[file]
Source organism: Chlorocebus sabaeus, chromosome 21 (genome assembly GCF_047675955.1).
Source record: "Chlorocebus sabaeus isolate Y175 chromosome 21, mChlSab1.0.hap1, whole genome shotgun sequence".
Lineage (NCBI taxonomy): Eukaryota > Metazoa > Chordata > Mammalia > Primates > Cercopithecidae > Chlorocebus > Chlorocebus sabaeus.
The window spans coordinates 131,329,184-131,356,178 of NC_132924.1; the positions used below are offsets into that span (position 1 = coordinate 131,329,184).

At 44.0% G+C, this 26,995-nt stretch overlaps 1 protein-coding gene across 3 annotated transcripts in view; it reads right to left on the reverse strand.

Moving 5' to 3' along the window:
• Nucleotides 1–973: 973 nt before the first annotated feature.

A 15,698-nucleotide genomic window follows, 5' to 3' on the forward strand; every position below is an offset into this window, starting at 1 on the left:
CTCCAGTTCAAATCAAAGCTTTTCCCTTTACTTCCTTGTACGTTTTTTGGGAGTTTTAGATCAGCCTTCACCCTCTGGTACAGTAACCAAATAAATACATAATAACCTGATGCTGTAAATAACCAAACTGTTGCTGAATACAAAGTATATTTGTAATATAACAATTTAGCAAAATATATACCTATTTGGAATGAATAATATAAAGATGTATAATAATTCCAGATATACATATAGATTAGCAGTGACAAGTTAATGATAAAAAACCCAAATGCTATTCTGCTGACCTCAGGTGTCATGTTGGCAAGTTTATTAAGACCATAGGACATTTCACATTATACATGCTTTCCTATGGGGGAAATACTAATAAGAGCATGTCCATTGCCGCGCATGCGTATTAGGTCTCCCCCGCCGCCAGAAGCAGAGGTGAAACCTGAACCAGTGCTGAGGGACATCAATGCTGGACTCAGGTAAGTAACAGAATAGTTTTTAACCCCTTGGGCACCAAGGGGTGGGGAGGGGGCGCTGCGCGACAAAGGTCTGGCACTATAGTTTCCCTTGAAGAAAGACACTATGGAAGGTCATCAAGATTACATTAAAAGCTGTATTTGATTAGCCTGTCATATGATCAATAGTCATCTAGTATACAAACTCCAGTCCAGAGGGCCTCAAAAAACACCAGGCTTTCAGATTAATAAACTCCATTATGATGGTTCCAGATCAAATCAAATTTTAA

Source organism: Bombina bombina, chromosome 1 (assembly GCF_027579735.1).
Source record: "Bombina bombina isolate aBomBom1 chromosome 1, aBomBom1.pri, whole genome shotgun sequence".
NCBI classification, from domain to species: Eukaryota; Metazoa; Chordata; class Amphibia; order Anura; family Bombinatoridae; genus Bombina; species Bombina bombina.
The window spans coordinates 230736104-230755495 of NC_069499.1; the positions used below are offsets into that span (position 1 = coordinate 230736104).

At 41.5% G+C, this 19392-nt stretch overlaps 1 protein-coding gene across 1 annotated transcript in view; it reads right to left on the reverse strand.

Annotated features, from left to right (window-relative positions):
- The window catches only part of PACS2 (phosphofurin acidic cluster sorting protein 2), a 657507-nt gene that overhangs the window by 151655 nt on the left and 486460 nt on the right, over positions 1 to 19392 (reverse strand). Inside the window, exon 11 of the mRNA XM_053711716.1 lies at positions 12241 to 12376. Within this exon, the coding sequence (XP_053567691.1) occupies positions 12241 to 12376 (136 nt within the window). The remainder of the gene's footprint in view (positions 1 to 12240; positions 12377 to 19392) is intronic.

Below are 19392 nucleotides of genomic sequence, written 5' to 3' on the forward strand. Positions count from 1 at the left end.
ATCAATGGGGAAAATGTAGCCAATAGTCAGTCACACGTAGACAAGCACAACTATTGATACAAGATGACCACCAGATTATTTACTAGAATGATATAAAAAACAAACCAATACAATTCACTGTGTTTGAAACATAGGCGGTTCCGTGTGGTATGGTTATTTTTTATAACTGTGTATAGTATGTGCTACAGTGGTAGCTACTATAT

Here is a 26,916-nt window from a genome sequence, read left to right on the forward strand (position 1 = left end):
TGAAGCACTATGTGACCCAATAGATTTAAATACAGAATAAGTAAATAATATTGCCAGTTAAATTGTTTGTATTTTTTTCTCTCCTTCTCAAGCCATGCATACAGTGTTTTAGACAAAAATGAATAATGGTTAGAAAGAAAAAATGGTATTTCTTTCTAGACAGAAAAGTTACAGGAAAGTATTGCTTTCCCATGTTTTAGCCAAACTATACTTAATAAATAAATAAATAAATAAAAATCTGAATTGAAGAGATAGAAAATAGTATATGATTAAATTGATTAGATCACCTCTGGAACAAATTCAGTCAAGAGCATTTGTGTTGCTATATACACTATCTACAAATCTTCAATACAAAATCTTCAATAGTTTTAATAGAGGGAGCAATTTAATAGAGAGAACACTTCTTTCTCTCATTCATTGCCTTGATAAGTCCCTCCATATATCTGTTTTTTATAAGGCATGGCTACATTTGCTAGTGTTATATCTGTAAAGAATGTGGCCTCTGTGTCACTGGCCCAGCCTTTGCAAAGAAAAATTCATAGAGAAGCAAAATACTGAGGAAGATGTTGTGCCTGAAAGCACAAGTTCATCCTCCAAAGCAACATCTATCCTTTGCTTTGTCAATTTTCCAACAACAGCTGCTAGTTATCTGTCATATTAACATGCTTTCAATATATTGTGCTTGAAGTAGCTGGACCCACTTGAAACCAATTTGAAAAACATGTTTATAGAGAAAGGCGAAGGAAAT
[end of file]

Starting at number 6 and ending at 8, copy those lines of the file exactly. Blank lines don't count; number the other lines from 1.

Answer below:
Moving 5' to 3' along the window:
• Nucleotides 1–973: 973 nt before the first annotated feature.

A 15,698-nucleotide genomic window follows, 5' to 3' on the forward strand; every position below is an offset into this window, starting at 1 on the left: